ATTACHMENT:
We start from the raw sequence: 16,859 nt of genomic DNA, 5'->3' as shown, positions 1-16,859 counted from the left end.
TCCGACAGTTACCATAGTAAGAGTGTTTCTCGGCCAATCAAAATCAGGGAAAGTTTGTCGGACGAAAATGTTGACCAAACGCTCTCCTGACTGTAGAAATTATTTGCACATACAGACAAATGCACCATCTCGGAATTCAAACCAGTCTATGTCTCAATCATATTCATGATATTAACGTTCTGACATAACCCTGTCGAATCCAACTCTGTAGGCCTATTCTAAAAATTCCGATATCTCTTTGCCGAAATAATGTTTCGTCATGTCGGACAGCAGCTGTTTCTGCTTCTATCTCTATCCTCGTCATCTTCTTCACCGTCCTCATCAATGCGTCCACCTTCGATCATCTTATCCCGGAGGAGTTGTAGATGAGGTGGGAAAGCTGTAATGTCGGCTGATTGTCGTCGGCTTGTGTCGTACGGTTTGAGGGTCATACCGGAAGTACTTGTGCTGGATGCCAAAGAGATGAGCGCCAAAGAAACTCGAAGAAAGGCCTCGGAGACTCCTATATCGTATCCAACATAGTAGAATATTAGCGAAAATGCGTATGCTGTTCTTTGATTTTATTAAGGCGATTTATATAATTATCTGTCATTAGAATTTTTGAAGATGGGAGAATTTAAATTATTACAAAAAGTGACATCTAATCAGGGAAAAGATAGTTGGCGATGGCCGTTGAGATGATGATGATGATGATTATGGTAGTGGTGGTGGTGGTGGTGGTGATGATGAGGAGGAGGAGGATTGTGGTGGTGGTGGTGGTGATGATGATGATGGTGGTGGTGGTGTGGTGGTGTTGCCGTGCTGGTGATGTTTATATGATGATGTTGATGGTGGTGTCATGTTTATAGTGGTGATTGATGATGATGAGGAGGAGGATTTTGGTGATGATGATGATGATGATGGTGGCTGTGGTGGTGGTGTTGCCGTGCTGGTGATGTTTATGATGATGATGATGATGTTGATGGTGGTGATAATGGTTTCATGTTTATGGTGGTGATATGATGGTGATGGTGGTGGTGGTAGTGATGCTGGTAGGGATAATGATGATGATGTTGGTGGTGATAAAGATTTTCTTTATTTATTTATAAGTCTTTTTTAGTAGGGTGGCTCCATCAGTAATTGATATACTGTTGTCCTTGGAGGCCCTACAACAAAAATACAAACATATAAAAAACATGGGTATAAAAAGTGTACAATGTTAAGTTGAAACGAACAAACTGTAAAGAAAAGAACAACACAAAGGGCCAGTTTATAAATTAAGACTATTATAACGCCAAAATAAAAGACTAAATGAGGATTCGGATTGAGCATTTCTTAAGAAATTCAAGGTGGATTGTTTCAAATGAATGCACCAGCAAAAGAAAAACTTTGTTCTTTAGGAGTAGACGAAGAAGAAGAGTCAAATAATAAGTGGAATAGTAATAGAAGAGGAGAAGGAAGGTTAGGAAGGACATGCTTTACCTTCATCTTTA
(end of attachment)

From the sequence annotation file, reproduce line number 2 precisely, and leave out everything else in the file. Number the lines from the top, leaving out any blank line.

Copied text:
TCCGACAGTTACCATAGTAAGAGTGTTTCTCGGCCAATCAAAATCAGGGAAAGTTTGTCGGACGAAAATGTTGACCAAACGCTCTCCTGACTGTAGAAATTATTTGCACATACAGACAAATGCACCATCTCGGAATTCAAACCAGTCTATGTCTCAATCATATTCATGATATTAACGTTCTGACATAACCCTGTCGAATCCAACTCTGTAGGCCTATTCTAAAAATTCCGATATCTCTTTGCCGAAATAATGTTTCGTCATGTCGGACAGCAGCTGTTTCTGCTTCTATCTCTATCCTCGTCATCTTCTTCACCGTCCTCATCAATGCGTCCACCTTCGATCATCTTATCCCGGAGGAGTTGTAGATGAGGTGGGAAAGCTGTAATGTCGGCTGATTGTCGTCGGCTTGTGTCGTACGGTTTGAGGGTCATACCGGAAGTACTTGTGCTGGATGCCAAAGAGATGAGCGCCAAAGAAACTCGAAGAAAGGCCTCGGAGACTCCTATATCGTATCCAACATAGTAGAATATTAGCGAAAATGCGTATGCTGTTCTTTGATTTTATTAAGGCGATTTATATAATTATCTGTCATTAGAATTTTTGAAGATGGGAGAATTTAAATTATTACAAAAAGTGACATCTAATCAGGGAAAAGATAGTTGGCGATGGCCGTTGAGATGATGATGATGATGATTATGGTAGTGGTGGTGGTGGTGGTGGTGATGATGAGGAGGAGGAGGATTGTGGTGGTGGTGGTGGTGATGATGATGATGGTGGTGGTGGTGTGGTGGTGTTGCCGTGCTGGTGATGTTTATATGATGATGTTGATGGTGGTGTCATGTTTATAGTGGTGATTGATGATGATGAGGAGGAGGATTTTGGTGATGATGATGATGATGATGGTGGCTGTGGTGGTGGTGTTGCCGTGCTGGTGATGTTTATGATGATGATGATGATGTTGATGGTGGTGATAATGGTTTCATGTTTATGGTGGTGATATGATGGTGATGGTGGTGGTGGTAGTGATGCTGGTAGGGATAATGATGATGATGTTGGTGGTGATAAAGATTTTCTTTATTTATTTATAAGTCTTTTTTAGTAGGGTGGCTCCATCAGTAATTGATATACTGTTGTCCTTGGAGGCCCTACAACAAAAATACAAACATATAAAAAACATGGGTATAAAAAGTGTACAATGTTAAGTTGAAACGAACAAACTGTAAAGAAAAGAACAACACAAAGGGCCAGTTTATAAATTAAGACTATTATAACGCCAAAATAAAAGACTAAATGAGGATTCGGATTGAGCATTTCTTAAGAAATTCAAGGTGGATTGTTTCAAATGAATGCACCAGCAAAAGAAAAACTTTGTTCTTTAGGAGTAGACGAAGAAGAAGAGTCAAATAATAAGTGGAATAGTAATAGAAGAGGAGAAGGAAGGTTAGGAAGGACATGCTTTACCTTCATCTTTA